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IL

Illinois Legislature 

Seth Perlman, AP file

A bipartisan package of gun measures aimed at tackling illegal trafficking and requiring state-level certification of gun dealers emerged Tuesday from the ashes of failed attempts to license gun dealers.

The legislation -- attached as an amendment to Senate Bill 337 -- would require gun dealers to certify their federal license with the state police, calls for a study of gun trafficking data and imposes a penalty on private dealers who fail to keep adequate records of private sales.

It cleared the Senate Judiciary Committee 8-3 and is now moving to the Senate floor.

State Sen. Don Harmon, D-Oak Park, surrounded at an earlier press conference by a cadre of suburban lawmakers from both parties, said the bill accommodates the concerns from Republicans and gun dealers by setting up a more simple regulatory structure while still keeping with the spirit of the initial legislation.

"We really eliminated the red tape," Harmon said. "If you have a federal firearm license to sell guns in Illinois, you submit that to the state police along with an affidavit that this is in fact your license and it's still valid and the state issues you a certification."

Harmon's initial legislation, Senate Bill 1657, would have required gun dealers to register for a five-year license with the Illinois Department of Financial and Professional Regulation. The idea was to ensure that professional standards, like proper employee training and adequate video surveillance, were being met.

The effort ran into a wall of opposition from Republicans and pro-gun groups, who deemed it overly burdensome, duplicative and difficult to comply with. Other opponents took issue with a carve-out that exempted big-box stores.

Under the new legislation, enforcement would shift from IDFPR to the Illinois State Police. Plus, the big box store exemption has been eliminated. Gun dealers with a retail location will be charged no more than $1,500 for a three year certification while "kitchen table" dealers without a brick and mortar location would be charged no more than $300.

State Sen. Chris Nybo, R-Elmhurst, the lead Republican sponsor, said "with these changes, this is a bill that I'm proud to support."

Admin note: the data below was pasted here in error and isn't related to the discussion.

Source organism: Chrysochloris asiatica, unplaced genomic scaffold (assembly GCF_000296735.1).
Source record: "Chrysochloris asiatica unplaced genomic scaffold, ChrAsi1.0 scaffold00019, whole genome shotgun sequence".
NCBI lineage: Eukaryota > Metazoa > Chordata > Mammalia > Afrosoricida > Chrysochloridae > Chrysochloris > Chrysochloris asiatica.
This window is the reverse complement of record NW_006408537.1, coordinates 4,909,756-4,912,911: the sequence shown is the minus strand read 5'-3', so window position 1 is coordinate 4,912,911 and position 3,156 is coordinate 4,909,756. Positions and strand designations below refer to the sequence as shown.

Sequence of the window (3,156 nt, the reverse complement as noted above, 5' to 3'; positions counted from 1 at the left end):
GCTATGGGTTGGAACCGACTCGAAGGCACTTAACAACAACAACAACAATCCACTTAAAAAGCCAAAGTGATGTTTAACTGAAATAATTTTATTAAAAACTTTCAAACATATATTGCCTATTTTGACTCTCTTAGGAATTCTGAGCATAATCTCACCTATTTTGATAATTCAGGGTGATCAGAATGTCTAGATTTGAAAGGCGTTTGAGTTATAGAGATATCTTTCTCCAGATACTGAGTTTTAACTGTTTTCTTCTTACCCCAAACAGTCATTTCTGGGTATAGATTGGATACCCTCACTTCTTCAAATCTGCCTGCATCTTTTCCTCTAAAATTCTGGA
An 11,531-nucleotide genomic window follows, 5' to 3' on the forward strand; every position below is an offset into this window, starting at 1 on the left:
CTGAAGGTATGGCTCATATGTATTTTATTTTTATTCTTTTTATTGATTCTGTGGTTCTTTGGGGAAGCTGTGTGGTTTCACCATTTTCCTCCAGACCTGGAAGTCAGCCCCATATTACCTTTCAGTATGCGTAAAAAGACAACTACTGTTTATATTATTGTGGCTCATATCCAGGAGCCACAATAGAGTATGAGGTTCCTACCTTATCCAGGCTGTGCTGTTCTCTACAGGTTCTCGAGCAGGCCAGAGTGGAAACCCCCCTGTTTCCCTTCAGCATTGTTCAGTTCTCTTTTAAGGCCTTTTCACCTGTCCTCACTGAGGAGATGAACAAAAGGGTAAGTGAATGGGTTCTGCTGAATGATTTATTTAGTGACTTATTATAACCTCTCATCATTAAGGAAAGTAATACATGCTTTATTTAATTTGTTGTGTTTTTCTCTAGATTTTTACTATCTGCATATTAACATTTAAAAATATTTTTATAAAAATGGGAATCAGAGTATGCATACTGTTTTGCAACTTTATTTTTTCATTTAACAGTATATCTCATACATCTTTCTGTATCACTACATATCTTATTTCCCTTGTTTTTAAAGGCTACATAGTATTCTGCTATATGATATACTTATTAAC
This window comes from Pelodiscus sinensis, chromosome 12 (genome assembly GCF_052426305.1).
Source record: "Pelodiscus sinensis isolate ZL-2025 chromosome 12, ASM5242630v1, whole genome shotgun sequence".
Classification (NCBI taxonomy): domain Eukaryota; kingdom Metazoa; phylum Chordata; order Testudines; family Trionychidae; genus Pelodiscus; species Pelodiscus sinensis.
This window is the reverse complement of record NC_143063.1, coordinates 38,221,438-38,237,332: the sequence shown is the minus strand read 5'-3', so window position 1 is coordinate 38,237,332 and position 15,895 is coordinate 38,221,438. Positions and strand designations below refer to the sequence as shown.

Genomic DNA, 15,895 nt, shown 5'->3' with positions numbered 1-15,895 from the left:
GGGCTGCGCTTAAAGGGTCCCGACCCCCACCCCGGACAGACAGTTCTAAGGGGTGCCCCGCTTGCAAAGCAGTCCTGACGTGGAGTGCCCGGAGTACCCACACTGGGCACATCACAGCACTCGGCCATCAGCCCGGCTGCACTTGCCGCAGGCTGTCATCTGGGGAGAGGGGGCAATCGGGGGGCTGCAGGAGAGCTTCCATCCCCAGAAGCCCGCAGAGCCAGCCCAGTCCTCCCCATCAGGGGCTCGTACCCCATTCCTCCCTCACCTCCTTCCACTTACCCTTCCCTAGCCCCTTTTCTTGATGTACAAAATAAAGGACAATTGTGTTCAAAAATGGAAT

"As we talk about a comprehensive approach to making our communities safer and dealing with gun violence, there's no doubt in my mind that having safer practices and a better way of preventing gun trafficking originating from dealers in Illinois needs to be a significant piece of that comprehensive approach," Nybo said.

One compromise with gun shop owners were on penalties for private dealers who fail to keep a record of sales. Though required by law to do so, the penalties had no teeth, lawmakers said. If passed, a first offense would result in a misdemeanor charge while a second would be a Class 4 felony.

"We're imposing those consequences for the first time," Harmon said. "And we hope that this will lead to better law enforcement and more responsibility for folks who have purchased a gun from a gun dealer and then turn around an sell it to a criminal."

The changes were not enough for some, however. The three downstate members on the Senate Judiciary Committee opposed the bill. Sen. Bill Haine, D-Alton, expressed concern that the certification fee would be a burden on small gun dealers.

Todd Vandermyde, a lobbyist with FFL-IL, expressed similar concerns, adding that the language of the bill was overly vague. Specifically, he took issue with phrase "adhering to responsible business practices."

"It's not defined anywhere in the bill," Vandermyde said. "Does that mean that if I sell more than one firearm to an individual, that that's not a responsible business practice?"

But, with a bipartisan roll in committee, lawmakers hope to get it through both chambers and to the governor's desk before the legislative session adjourns at the end of May.

With this coming just one day following Rauner's amendatory veto of House Bill 1468, which was an essential rewrite that included language that would bring back the death penalty for cop killers and mass murders, Democratic lawmakers issued a warning to Rauner: don't muddy the waters.

"One of the things that I do want to stress is this is what we consider a clean bill," said state Rep. Kathleen Willis, D-Addison. "We want to keep it that way."

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